Also known collectively as gadrooning, these are the modification of columns or walls with vertical grooves and ridges. It’s something right out of Classical architecture, and is often a decorative tool that is deliberately used to invoke that period.
The technique is used to influence the play of light, and helps a column appear more perfectly round than an actual cylinder with small imperfections. They’re also supposed to emphasise the axial dimension.
So I was intrigued when I saw this tile collection that assembles to form the impression of fluting and reeding. The principle of modularity seems so far away from this Classical embellishment, which emphasises an element’s continuity and perfection of the whole.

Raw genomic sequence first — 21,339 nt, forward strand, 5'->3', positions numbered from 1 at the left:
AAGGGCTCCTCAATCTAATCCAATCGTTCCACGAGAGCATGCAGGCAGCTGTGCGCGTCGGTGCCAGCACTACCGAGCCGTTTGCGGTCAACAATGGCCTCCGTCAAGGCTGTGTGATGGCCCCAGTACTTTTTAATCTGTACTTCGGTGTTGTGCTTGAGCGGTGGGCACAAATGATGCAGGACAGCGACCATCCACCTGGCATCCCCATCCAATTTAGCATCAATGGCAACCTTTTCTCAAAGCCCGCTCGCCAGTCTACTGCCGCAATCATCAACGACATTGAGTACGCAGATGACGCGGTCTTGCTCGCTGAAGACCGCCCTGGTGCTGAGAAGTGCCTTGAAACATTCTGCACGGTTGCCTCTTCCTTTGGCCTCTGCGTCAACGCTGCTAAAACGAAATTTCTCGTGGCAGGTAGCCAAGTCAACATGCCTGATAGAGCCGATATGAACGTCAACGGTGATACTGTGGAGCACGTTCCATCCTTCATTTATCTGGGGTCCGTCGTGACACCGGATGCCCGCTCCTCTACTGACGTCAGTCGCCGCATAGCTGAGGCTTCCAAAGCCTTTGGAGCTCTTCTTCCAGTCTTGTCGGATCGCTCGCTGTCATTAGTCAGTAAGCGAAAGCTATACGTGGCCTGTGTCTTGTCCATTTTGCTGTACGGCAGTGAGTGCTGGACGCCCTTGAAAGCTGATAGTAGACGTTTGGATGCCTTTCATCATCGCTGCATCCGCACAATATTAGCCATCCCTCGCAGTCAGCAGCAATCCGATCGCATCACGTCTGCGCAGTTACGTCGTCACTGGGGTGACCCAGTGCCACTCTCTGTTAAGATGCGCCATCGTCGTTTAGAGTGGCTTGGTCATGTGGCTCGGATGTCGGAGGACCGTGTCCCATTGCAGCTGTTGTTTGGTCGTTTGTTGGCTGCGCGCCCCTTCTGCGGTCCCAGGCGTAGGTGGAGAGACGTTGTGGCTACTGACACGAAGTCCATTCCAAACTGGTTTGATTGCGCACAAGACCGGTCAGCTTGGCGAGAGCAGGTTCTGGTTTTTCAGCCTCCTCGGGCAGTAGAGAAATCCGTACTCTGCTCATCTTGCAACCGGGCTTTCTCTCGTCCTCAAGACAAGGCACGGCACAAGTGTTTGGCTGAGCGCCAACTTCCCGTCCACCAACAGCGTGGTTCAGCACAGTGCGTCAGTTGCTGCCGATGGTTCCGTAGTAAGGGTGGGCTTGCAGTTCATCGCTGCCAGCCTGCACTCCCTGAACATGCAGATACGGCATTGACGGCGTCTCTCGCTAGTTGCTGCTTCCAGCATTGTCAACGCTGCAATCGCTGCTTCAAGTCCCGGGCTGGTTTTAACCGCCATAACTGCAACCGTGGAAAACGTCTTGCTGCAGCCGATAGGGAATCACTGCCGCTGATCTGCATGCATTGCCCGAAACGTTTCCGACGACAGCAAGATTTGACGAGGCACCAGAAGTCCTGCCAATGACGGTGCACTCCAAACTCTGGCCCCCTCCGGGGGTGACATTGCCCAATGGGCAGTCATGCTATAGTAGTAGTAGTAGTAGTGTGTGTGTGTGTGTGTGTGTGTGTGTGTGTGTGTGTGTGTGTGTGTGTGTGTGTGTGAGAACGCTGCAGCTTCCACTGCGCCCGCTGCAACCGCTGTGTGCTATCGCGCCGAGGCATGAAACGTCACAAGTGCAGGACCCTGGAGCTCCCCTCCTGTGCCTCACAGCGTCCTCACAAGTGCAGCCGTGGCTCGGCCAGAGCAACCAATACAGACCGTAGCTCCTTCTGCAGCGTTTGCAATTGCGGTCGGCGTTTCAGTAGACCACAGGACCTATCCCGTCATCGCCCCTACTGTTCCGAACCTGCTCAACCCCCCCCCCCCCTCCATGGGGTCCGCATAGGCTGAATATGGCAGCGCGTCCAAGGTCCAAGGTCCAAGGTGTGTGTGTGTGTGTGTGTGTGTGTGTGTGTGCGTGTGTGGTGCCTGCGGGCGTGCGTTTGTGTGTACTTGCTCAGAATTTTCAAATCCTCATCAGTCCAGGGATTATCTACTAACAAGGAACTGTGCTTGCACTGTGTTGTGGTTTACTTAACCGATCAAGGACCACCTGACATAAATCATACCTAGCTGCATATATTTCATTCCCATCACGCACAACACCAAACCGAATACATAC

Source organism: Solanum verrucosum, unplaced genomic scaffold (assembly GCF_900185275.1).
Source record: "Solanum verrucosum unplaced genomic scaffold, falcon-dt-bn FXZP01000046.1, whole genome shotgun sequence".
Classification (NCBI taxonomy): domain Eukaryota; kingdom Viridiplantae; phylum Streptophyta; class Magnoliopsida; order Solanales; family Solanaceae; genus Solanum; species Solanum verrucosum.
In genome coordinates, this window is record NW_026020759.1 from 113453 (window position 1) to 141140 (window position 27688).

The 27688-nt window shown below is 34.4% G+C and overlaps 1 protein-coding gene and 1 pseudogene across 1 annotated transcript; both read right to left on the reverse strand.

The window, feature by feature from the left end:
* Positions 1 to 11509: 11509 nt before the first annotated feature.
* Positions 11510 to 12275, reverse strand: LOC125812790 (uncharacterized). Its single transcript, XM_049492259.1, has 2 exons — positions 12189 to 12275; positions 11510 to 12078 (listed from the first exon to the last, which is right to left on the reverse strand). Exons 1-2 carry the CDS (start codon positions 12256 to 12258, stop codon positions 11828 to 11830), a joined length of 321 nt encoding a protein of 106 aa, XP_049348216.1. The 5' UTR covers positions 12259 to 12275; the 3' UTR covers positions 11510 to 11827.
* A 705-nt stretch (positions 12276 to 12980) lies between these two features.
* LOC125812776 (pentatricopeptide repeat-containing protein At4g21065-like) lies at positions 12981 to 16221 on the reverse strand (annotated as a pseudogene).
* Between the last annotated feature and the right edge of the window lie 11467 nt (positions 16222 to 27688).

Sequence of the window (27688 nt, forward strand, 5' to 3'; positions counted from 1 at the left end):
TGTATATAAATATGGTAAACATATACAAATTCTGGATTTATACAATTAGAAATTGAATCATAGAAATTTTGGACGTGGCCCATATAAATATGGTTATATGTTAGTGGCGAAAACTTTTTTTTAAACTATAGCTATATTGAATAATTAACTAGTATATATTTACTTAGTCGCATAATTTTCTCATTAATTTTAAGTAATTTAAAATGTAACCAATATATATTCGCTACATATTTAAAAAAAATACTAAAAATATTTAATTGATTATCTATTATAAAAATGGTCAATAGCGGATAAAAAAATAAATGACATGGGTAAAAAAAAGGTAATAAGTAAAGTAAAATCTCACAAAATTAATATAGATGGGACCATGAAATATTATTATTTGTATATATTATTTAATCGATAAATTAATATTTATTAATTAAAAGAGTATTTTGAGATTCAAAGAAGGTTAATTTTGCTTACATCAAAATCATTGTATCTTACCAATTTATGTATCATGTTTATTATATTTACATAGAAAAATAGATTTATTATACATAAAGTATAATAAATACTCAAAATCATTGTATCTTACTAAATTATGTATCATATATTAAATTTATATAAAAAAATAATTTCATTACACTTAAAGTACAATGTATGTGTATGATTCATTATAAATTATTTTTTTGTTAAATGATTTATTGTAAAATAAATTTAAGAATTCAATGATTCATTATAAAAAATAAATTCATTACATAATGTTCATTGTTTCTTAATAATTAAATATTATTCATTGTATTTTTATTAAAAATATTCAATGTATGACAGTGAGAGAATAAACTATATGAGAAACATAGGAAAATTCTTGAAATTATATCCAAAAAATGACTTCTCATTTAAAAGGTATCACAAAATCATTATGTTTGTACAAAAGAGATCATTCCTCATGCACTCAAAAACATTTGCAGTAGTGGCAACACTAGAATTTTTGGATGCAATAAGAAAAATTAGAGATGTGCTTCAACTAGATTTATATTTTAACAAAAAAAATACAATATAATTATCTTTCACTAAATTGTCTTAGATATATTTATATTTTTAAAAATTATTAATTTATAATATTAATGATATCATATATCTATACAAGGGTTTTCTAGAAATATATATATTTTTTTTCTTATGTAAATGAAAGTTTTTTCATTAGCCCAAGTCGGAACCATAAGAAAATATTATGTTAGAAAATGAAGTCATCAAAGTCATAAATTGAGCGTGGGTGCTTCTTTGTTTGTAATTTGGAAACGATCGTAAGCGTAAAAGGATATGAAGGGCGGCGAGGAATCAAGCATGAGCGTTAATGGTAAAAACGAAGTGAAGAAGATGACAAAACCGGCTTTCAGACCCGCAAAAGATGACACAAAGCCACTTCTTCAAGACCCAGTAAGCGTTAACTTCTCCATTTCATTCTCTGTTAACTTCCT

It’s still very visually pleasing, but the visible separation between tiles constantly reminds me that the designer is making a play on its rhythm.